Luke10:21At that time Jesus, full of joy through the Holy Spirit, said, “I praise you, Father, Lord of heaven and earth, because you have hidden these things from the wise and learned, and revealed them to little children. Yes, Father, for this was your good pleasure.
22All things have been committed to me by my Father. No one knows who the Son is except the Father, and no one knows who the Father is except the Son and those to whom the Son chooses to reveal him.”

the Son is sovereign and simply not obligated by you or any human system of philosophy to reveal Him to every single person.

john12:39For this reason they could not believe, because, as Isaiah says elsewhere:
40“He has blinded their eyes and deadened their hearts,
so they can neither see with their eyes, nor understand with their hearts, nor turn—and I would heal them.”

they could not see nor understand. they lacked ability. (john8:43) yet they remained responsible.

it just goes round and round - but it all goes back to whether you trust the bible or man's philosophy which requires that ability and responsibility be linked. you demand the right to sit in judgement of God and determine whether his love and goodness suit your definitions ... but He won't submit to that. (rom9:20)

-charles

William Watson Birch said...

Anonymous,

this is nonsense. if man can refuse God's effort to save him, then salvation is ultimately dependent on man.

Are you not analyzing classical Arminian theology by your Calvinistic a priori of effectual grace? That's a theological no-no. You cannot interpret another's theology by the presuppositions of your own making.

if God gives salvation but man can reject it, then God is helpless to save without man's cooperation. this God is not mighty to save, but rather is powerless to accomplish what He intends.

It seems that YOU are confused as to what salvation is and how it occurs. You have equated grace with salvation. Grace, in classical Arminianism, can be resisted; salvation cannot. Man does not "cooperate" with God in salvation - man responds to God's grace; that is hardly "cooperating."

God enables, man responds. As far as what God "intends" or desires, he has made that clear: he wants "all people to be saved and to come to a knowledge of the truth" (1 Tim. 2:4 TNIV).

Your proof-text of 2 Tim. 2:25 was a valiant effort. But nothing in the text necessitates determinism. Even the Calvinist's favorite proof-text (John 6:44) merely mentions a drawing (or enabling, John 6:65). All classical Arminians believe that man is incapable of coming to Jesus Christ without this drawing/enabling of God. However, what is absent from these texts is the Calvinist's conclusion that such is irresistible.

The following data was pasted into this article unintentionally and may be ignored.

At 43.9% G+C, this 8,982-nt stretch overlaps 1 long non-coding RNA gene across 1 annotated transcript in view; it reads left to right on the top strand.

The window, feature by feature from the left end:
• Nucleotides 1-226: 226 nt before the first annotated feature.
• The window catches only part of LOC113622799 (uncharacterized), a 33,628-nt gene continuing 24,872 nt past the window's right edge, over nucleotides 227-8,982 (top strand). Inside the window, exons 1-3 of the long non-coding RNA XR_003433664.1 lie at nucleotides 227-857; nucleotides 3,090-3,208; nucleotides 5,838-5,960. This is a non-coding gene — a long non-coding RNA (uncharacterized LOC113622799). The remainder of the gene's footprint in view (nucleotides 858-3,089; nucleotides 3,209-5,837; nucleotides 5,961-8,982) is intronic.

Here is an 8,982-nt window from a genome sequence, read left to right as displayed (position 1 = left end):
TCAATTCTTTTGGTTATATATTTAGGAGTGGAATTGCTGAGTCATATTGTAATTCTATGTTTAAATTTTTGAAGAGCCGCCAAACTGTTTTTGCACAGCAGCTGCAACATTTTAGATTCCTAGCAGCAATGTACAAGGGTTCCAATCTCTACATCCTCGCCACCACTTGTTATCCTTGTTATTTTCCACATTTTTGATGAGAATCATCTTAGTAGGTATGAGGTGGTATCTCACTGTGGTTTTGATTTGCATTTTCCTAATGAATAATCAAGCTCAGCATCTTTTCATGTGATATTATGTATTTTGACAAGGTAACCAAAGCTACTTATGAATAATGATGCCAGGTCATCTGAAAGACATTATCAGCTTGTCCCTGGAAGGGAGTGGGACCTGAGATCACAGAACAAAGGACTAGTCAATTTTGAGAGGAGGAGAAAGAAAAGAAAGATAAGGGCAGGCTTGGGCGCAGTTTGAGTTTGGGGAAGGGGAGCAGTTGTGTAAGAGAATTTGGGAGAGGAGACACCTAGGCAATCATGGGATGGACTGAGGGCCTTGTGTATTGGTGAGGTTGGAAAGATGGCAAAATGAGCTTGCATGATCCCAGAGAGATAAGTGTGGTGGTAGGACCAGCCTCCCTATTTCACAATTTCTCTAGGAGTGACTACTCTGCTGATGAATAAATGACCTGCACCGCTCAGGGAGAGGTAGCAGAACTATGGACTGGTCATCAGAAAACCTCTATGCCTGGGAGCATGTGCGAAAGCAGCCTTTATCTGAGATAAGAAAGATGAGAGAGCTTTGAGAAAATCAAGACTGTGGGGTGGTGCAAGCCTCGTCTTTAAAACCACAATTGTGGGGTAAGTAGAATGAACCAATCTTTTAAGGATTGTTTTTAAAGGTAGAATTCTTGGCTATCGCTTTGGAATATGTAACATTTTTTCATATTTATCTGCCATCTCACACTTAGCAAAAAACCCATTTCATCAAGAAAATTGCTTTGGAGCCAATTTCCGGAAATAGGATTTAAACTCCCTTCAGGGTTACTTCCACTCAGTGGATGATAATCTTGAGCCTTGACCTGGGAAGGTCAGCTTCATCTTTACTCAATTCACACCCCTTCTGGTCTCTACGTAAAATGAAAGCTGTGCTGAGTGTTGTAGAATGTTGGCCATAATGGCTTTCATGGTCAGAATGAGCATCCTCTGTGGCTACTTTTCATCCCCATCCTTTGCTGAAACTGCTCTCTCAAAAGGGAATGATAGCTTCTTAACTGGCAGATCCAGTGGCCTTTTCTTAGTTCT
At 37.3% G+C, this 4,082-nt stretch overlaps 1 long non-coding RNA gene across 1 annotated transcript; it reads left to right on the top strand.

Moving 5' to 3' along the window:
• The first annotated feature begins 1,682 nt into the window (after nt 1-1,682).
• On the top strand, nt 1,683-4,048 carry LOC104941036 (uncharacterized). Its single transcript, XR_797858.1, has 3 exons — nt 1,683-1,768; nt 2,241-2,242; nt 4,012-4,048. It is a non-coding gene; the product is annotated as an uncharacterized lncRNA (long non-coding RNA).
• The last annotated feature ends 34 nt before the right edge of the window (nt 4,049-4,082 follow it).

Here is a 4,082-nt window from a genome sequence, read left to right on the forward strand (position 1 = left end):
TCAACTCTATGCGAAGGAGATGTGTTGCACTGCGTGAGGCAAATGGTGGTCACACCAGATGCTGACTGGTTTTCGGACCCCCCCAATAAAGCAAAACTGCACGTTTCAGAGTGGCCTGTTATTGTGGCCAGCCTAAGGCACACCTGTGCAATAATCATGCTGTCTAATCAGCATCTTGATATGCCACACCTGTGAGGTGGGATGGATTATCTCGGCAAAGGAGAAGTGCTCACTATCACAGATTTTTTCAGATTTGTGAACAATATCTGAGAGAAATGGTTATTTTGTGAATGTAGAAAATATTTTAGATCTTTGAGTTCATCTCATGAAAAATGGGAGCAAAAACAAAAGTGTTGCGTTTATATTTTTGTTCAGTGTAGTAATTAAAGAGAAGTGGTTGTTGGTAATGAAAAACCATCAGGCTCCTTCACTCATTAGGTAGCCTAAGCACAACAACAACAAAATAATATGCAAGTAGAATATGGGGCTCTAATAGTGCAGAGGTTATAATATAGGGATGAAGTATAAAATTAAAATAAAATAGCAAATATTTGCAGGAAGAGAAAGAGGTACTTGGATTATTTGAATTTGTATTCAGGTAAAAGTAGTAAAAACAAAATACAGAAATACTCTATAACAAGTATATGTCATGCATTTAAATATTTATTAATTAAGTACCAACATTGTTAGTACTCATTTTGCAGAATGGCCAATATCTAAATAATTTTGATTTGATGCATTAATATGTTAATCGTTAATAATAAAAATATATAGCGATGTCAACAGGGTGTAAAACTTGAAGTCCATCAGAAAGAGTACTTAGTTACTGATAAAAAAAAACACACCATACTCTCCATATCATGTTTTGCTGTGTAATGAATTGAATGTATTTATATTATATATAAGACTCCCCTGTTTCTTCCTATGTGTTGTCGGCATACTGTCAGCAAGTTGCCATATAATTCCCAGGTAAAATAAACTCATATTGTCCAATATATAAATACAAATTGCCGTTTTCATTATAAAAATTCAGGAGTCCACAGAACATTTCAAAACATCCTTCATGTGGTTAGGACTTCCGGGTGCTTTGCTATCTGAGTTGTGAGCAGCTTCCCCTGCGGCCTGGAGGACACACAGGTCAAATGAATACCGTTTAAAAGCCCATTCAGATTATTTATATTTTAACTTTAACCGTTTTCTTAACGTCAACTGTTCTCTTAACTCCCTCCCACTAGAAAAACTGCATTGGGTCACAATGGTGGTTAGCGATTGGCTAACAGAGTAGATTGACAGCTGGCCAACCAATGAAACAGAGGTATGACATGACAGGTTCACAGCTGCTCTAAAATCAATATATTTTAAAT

Also, Paul writes that "God's kindness is intended to lead you to repentance" (Rom. 2:4 TNIV). Again, God enables, man acts. This is just biblical theology 101.

William Watson Birch said...

Anonymous,

Ahh, another favorite proof-text: Phil. 1:29. Again, you have equated two things that should not be equated: the "granting" of God with cause and effect.

You say that God "gave" you faith. What exactly do you mean? Are YOU not truly believing in Christ? Is God believing for you? The language of God "giving" you faith is reckless. How exactly does God "give" or "implant" a belief in someone's mind/heart?

You are trying to divorce yourself from placing faith in Christ, I assume, because that would mean that you actually had to "do" something in order to be justified and saved by God's grace.

And yet, the Bible delcares that faith in Christ is NOT a work (Rom. 4:4-5), and that faith is required for salavtion (Acts 4:12; Rom. 5:1).

the Son is sovereign and simply not obligated by you or any human system of philosophy to reveal Him to every single person.

I never, ever said that he was "obligated," but thank you for the caricature. God reveals himself to sinners in the preaching of his word (Rom. 1:16) and through the work of the Spirit of God (John 16:8-11) because he desires to do so.

it just goes round and round - but it all goes back to whether you trust the bible or man's philosophy which requires that ability and responsibility be linked.